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leahdragonfly
11-22-2009, 11:04 AM
Hi,

Is there anyone here with joint hypermobility syndrome or EhlersDanlos-Hypermobility type?

I have always been extremely flexible (and was a gymnast when young). I have recently started with a new PT for my lumbar and now cervical problems, and she identified that I meet all the criteria for hypermobile joints (I score 9/9 on the Beighton scale, and can still place my hands flat on the floor despite a lumbosacral fusion). Upon reading further, I also have the other criteria for hypermobility syndrome: spondylolisthesis (x2), hernias (x2), susceptible to tendonitis, plantar fasciitis in both feet, thin skin, bruise easily, nearsighted, early-onset arthritis (I am 42). Scoliosis is a common finding also.

Are there any other individuals here with hypermobility? If so, how were you diagnosed?

Pooka1
11-22-2009, 11:19 AM
One of my daughters has a diagnosis of hypermobility but I took it to be a "placeholder" diagnosis for if/when she ever develops the diagnostic criteria for possible emergent Marfans. But I could be wrong about that.

And I think the other twin has whatever the first twin has despite the paperwork not indicating the other has hypermobility.

Neither can touch their toes much less lay their hands flat on the ground (as I can do). But they had other characteristics, enough for the hypermobility diagnosis in one apparently. I assume the geneticist used that same scale as the PT mentioned to you. She certainly had them do a large number of diagnostic flexibility tests. In fact that was the longest medical visit I have ever attended... it was over 2.5 hours as I recall. Two kids but still.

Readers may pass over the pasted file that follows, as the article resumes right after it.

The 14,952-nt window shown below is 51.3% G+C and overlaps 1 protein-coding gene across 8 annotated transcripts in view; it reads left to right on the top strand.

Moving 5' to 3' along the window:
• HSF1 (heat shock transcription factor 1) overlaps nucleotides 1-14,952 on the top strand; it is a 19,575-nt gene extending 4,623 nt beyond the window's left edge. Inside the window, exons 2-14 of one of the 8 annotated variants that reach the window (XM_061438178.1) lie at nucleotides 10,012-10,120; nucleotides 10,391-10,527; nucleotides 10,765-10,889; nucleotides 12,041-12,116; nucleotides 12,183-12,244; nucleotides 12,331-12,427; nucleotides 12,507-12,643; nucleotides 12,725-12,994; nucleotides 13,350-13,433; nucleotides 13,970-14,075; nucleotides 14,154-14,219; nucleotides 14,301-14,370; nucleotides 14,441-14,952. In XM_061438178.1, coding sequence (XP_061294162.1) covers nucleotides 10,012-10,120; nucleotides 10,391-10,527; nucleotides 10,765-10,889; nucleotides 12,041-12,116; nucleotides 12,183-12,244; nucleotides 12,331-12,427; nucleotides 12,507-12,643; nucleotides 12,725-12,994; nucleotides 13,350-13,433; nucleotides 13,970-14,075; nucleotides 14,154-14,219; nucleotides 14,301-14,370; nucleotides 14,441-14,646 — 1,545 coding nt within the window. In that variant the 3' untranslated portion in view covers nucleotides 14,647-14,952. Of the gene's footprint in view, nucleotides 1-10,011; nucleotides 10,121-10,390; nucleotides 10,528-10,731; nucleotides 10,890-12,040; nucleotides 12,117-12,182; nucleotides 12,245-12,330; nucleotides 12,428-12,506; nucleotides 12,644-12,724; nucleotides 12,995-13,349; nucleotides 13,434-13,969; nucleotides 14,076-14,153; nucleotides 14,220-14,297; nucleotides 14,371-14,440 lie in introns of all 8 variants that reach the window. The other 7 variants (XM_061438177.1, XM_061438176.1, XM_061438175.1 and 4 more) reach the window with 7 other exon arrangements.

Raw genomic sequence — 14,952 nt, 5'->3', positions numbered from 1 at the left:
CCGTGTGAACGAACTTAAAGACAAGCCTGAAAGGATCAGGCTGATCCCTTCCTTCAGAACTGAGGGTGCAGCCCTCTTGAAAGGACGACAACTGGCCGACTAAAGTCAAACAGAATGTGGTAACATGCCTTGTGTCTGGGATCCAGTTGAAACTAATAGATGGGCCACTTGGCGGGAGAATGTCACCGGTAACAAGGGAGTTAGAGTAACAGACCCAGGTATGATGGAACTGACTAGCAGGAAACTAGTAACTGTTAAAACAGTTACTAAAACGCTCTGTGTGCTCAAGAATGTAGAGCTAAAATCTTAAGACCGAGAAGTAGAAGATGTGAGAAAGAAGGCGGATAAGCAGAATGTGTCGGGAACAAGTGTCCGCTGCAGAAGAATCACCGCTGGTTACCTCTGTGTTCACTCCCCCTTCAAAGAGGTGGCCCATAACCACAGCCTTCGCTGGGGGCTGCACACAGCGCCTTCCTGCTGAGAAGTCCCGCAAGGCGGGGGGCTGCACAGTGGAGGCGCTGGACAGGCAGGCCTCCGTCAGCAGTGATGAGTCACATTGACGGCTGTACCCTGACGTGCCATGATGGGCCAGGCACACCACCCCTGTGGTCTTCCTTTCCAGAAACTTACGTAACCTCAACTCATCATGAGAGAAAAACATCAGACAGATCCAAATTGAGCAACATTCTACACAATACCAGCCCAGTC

Both my girls have joint pain (hips especially) if they do too much or new physical activity. They are not sporty and never will be.

I would be interested in knowing the long term outcome of hypermobility cases. That is, how many of them go on to be later diagnosed with something else like Ehlers-Danlos or Marfans. If it is most then it is a placeholder diagnosis. If it is few then it is a real syndrome separate and apart from the other syndromes.

I know of a very good rider with Ehlers-Danlos (don't know which type). So it certainly hasn't held her back and may have even helped her in her riding. It's important to be elastic and "through" when trying to get up the levels.

leahdragonfly
11-25-2009, 11:21 PM
Hi Sharon,

What type of flexibility tests did they have your daughters do?

Happy Thanksgiving!

Pooka1
11-27-2009, 11:53 AM
Happy (belated) Thanksgiving to you too!

I don't really remember much except trying to touch the floor with straight knees.

I think there were ones involving the thumb bending a certain way and bending the other fingers another way.

I found this online which sounds familiar to what the geneticist asked my girls to do...

http://www.arthritis.co.za/hypermobile.html

There were also other things that related to angles of certain joints as opposed to bending.

It's hard to remember. The main thing I remember is how neither of them could get within 8 inches of touching their toes and yet still the hypermobility diagnosis. That why I think in their case it might be a placeholder. I think they should have been diagnosed with Marfans habitus, something where they definitely fit the diagnosis.

This site (Box 2) compares and contrasts various differential diagnoses with Marfans and mentions Ehlers-Danlos...

http://www.mja.com.au/public/issues/184_12_190606/sum10907_fm.html

As you can see, there is a boatload of related syndrome though they are distinct form one another for various reasons.